Stanislav, that is a Nobel Prize winning question. In short, nobody knows nitty-gritty details of how the electrospray ionization imparts a charge to the analyte. When Fenn (reinvented) the electrospray phenomenon and used for ionizing large biomolecules he was shocked and gave an analogy that it is like making the elephants fly. He got a Nobel Prize as well and a lot of patent issues in the university. There are three electrospray ionization models, you can read on Wikipedia, https://en.wikipedia.org/wiki/Electrospray_ionization#Ionization_mechanism
The key point in electrospray is that you need an electrolyte (forget about acids or bases). All you need is a conducting liquid between the electrode to generate the electrospray. In that process, the ion is created. There are studies, I am sure, on the effect of pH on the efficiency of ionization. I can tell what to avoid in electrospray: TFA (because it forms ion pairs), hexanes, all other pure non-conducting organic solvents. So you you can get the point that ionization in the solution has little to do with ionization in the electrospray.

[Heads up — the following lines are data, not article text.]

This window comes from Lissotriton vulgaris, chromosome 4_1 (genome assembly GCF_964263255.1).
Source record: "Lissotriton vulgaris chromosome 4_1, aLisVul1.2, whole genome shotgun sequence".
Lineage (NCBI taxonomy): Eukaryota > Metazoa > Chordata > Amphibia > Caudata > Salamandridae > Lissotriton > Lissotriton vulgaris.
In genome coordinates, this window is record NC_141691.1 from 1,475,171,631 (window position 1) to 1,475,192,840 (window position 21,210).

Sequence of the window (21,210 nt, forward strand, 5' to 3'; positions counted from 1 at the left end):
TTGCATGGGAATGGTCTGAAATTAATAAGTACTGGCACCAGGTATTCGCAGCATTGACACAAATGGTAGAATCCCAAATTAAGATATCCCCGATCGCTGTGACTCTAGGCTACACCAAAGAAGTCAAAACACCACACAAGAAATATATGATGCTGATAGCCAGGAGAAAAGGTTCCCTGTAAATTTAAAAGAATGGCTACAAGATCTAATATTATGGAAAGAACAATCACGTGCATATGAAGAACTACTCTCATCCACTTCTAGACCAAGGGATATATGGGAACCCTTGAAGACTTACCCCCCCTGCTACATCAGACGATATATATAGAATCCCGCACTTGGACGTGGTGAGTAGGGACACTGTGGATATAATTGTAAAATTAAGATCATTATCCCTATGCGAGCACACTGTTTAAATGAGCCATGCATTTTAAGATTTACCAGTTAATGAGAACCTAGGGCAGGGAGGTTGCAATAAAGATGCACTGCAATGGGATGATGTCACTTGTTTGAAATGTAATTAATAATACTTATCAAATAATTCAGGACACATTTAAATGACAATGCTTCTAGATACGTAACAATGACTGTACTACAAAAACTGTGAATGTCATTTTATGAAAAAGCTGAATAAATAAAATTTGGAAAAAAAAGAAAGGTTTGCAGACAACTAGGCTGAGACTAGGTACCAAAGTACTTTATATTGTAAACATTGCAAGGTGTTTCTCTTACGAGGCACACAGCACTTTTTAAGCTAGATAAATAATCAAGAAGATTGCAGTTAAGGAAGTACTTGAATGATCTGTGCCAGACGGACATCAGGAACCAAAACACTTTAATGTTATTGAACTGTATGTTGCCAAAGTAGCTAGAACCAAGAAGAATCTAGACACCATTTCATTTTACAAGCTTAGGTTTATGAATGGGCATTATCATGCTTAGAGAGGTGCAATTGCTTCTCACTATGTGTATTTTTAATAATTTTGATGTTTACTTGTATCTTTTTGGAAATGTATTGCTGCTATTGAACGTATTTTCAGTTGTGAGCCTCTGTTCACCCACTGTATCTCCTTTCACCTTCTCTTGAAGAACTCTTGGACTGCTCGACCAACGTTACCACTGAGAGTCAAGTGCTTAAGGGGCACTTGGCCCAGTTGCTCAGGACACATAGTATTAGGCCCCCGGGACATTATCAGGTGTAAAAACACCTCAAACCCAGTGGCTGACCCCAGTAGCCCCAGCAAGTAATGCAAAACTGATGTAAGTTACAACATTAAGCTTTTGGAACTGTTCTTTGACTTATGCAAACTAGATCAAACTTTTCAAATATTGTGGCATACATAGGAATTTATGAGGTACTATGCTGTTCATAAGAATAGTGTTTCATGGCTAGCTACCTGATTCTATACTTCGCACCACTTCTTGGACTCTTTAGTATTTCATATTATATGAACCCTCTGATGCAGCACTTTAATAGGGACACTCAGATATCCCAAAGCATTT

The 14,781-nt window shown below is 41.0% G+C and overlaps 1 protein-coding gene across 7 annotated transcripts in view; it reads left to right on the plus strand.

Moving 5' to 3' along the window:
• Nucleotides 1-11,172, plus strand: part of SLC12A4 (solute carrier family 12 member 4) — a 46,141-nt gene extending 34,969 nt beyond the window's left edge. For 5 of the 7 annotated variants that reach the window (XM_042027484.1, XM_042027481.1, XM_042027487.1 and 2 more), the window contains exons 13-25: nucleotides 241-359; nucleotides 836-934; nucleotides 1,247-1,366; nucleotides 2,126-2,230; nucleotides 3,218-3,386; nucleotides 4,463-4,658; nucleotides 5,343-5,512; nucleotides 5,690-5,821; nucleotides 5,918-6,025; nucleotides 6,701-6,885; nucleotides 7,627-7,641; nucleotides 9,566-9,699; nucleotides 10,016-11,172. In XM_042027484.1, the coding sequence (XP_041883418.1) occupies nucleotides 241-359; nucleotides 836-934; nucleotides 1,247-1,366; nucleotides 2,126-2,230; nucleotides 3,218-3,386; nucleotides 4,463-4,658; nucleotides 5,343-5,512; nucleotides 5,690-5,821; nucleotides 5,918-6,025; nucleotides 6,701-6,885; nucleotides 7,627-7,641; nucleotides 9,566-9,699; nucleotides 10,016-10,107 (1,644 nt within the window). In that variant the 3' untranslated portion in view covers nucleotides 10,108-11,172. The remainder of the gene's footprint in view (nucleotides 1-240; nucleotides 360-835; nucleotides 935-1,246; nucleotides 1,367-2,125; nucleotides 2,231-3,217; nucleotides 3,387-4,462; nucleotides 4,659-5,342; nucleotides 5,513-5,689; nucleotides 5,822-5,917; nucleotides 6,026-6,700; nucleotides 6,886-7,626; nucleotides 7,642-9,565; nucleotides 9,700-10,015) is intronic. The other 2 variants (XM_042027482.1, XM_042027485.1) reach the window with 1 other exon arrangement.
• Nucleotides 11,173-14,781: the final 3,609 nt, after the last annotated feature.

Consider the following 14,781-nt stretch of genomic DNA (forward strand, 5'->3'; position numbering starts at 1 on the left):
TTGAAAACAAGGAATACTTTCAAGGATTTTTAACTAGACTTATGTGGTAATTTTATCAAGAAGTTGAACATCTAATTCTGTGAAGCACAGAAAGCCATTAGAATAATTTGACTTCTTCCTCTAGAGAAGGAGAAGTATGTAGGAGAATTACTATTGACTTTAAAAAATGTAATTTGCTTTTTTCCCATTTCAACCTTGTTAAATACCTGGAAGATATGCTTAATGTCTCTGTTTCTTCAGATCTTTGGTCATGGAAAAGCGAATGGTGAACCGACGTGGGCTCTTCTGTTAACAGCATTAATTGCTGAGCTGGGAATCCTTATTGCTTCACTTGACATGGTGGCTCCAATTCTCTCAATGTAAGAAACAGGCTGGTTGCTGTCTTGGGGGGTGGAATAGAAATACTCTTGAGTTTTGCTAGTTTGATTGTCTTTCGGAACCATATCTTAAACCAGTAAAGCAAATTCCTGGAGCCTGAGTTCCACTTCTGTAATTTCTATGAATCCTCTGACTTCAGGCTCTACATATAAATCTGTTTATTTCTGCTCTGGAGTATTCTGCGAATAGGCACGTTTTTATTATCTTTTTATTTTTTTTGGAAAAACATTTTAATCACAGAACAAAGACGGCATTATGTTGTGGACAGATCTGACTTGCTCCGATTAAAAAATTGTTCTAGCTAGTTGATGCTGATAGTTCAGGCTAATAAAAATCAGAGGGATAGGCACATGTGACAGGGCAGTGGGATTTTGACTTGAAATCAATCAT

Now coming to your chromatography part, which is purely empirical. The reason for avoiding bases in mobile phases is that it they will eat (=dissolve) the silica columns. Silica is not pH stable above 8. Silica based HPLC columns can tolerate low pH like 2.5, and below that the bonded starts to peel off, e.g. if you use a C-18 column and use pH 1, it will become a bare silica in a few days.